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Honda Civic Radiator Overflow Tank

How to Diagnose Problems with the Honda Civic Radiator Overflow Tank

The overflow tank is an important part of a car's cooling system. It stores any extra coolant overflowing from a hot radiator. As the radiator cools down, the coolant inside it will contract, creating a vacuum that sucks the coolant in the overflow tank back into the radiator. This ensures that no coolant is wasted and that your radiator won't be left dry. Unfortunately, problems may occur with the overflow tank, and they need to be fixed immediately. To help you out, here are some common Honda Civic radiator tank problems you should know of:

Significant decrease in coolant level

If you find yourself adding coolant to the overflow tank often, you may have a leak in the cooling system. Check the overflow tank first for any sign of damage. If the overflow tank is in excellent condition, the leak may be from the radiator, the coolant hoses, or within the engine. Survey the bottom of the Civic and check if there is any puddle of coolant. If you see such puddle, the source of the leak could be directly above it. Trace the source of the leak and apply the appropriate fix.

Damaged overflow tank

Damage to the overflow tank should be fixed immediately. Inspect the overflow tank before doing anything; if the damage is relatively small, trying using plastic or epoxy welds to seal it shut. Be sure to follow manufacturer instructions closely and give the epoxy time to cure and dry up before reinstalling the overflow tank. If the overflow tank is old, then the damage is probably caused by wear. Replace the whole tank in that case. Remember that any fix you might try on an old overflow tank will only be temporary; chances are, it will break again in the near future. For extensive damage, replacing the whole thing should be a no brainer.

Coolant not being sucked in from the overflow tank

You can check for this condition by inspecting the coolant level in the radiator. Be sure to check your radiator after the Civic's engine has thoroughly cooled down. If there is a decrease in the radiator's coolant level even if the coolant in the overflow tank is left untouched, then air must be getting in the radiator from some other point. The first thing you should check is the radiator cap. Replace it with a new one and see if that solves the problem. Check the hose connecting the overflow tank to the radiator and be sure that no leak is present. Other parts you should also check are the rest of the cooling system hoses and the radiator.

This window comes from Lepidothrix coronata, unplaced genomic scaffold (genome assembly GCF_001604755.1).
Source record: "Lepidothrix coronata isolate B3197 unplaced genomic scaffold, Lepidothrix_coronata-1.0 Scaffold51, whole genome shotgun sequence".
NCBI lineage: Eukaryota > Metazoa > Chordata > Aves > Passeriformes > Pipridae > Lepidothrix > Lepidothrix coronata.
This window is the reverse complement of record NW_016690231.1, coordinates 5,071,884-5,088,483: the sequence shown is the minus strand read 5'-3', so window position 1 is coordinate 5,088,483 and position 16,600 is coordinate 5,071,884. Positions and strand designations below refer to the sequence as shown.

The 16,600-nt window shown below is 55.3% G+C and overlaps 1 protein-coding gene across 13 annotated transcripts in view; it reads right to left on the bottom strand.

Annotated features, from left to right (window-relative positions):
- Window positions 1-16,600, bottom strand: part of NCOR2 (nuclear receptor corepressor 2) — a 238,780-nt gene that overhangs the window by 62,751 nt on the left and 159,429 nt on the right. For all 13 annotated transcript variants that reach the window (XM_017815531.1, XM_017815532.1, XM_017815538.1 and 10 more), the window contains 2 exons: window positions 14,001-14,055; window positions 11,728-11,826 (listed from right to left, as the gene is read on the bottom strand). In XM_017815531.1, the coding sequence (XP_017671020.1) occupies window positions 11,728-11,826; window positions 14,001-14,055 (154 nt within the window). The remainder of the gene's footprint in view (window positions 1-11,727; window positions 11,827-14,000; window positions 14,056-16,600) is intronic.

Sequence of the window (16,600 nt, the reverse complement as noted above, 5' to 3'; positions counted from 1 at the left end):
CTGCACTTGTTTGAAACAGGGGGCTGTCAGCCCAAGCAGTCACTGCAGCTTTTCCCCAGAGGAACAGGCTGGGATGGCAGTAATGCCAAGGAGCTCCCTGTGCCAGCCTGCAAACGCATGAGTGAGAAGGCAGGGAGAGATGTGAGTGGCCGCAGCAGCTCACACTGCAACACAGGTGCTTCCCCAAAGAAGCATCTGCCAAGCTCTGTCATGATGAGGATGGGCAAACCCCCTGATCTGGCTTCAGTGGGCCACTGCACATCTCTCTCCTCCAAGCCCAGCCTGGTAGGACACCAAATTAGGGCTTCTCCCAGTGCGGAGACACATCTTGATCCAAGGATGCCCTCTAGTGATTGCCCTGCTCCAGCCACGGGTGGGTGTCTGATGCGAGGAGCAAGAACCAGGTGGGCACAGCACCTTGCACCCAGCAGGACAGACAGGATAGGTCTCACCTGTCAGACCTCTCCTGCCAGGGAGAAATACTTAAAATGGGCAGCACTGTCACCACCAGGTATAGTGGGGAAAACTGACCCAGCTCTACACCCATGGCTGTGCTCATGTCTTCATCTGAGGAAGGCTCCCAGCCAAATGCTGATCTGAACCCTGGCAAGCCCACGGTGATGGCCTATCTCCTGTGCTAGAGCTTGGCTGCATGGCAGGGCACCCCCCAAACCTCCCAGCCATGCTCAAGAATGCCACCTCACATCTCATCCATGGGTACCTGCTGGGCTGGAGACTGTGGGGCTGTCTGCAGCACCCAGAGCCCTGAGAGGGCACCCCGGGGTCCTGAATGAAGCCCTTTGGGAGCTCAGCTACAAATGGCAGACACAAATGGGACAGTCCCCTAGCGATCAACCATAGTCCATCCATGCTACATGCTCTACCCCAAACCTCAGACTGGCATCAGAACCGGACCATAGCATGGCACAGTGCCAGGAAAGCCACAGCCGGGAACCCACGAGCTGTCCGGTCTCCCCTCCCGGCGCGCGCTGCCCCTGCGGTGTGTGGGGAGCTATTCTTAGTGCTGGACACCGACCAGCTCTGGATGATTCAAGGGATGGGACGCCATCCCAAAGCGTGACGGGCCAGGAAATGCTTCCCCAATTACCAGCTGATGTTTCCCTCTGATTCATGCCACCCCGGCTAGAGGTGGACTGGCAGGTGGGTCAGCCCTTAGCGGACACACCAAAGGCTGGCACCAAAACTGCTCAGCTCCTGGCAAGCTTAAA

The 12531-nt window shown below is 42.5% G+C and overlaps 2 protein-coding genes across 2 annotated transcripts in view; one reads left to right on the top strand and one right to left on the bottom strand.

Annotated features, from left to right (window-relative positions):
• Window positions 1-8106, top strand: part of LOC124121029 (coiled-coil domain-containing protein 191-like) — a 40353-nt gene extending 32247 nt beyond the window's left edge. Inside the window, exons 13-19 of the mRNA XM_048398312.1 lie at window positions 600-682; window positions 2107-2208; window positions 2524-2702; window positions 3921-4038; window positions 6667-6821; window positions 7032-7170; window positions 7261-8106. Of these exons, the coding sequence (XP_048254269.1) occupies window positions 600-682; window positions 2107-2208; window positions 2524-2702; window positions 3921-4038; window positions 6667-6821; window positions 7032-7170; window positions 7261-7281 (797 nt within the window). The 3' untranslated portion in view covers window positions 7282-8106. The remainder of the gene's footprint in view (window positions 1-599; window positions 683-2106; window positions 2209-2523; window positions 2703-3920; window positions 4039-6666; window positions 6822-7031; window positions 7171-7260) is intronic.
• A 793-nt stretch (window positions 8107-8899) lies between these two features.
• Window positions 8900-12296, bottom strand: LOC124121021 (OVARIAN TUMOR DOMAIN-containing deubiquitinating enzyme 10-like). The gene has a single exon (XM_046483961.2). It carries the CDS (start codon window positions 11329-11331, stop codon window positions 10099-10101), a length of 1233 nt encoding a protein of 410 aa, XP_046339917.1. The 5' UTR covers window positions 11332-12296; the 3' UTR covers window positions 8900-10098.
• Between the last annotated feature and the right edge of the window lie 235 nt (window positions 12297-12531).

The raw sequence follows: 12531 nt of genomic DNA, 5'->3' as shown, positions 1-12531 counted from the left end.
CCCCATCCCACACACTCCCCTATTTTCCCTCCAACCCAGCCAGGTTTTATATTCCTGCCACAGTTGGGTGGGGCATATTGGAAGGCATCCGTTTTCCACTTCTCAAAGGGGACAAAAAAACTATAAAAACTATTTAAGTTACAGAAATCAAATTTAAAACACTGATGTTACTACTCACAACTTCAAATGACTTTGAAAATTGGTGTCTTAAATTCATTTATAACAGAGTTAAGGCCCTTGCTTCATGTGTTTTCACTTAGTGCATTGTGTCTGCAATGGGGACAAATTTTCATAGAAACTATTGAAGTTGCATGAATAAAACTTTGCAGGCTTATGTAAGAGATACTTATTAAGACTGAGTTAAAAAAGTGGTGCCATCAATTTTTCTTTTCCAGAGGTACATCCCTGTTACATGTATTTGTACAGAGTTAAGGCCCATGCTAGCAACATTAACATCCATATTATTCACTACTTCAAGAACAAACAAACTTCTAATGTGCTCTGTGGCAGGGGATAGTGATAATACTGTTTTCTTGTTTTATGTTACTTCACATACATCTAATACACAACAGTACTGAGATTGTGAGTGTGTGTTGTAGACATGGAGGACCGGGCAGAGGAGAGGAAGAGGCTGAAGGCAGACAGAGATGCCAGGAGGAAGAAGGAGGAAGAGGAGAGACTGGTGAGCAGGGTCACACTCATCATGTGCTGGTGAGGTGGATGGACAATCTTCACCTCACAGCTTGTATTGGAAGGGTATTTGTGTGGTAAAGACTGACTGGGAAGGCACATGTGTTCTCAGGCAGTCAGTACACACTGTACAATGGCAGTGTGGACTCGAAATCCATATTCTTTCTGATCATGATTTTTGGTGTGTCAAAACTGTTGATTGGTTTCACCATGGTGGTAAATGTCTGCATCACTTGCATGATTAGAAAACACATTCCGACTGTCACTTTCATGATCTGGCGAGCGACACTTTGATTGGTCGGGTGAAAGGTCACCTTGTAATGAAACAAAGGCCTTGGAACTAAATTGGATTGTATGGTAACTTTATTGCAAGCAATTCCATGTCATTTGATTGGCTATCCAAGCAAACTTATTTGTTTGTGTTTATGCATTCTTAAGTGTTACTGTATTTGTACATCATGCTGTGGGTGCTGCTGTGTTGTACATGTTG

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  • Keep Cool With Honda Civic Radiator Overflow Tank Maintenance Tips

    Overflow tanks, or coolant recovery systems as they are known, store coolant that is ejected from a radiator. As the radiator cools down, the coolant gets sent back into it. This makes the overflow tank a rather important part of the Civic's cooling system. To ensure the smooth operation of this system, you will need to keep the overflow tank in working order. Here are some important Honda Civic radiator overflow tank maintenance tips to follow:

    Top off the overflow tank with the correct coolant and water mixture.

    With the invention of the overflow tank, opening the radiator has become unnecessary except during a complete radiator flush or other extraordinary circumstances. If you only need to add a small amount of coolant to the cooling system, add it to the overflow tank instead. Be sure the mix has the correct water/coolant ratio, which is usually about 1 part coolant and 1 part water. Manufacturer recommendations may vary a bit so be sure to read the appropriate instructions with regards to coolant use. The overflow tanks of your Honda Civic will have a level indicator in it showing the recommended minimum and maximum level of the coolant. Be sure you fill the coolant up to any point between both of those levels.

    Check the coolant level in the overflow tank frequently.

    Before driving off to work in the morning, take a look at the coolant level inside of your Honda's overflow tank. Such frequent inspections will allow you to find any problem with the overflow tank or the cooling system early on and allow you to fix them; this is a much better prospect than having your car overheat in the middle of the highway. The coolant level may decrease noticeably every few weeks or so but don't let that bother you. Just top off the coolant and you'll have no problem. If the coolant level starts to decrease more than normal, you will need to have the overflow tank or the other parts of the cooling system checked for possible leaks.

    Fix any leak you'll find in the overflow tank immediately.

    If you discover that coolant is leaking from your overflow tank, be sure to fix the situation immediately. Small holes and minor damage to the overflow tank can be fixed with a plastic mending kit or some epoxy. If the overflow tank is pretty old or if the damage to the overflow tank is big, it's better to replace the tank with a new one instead.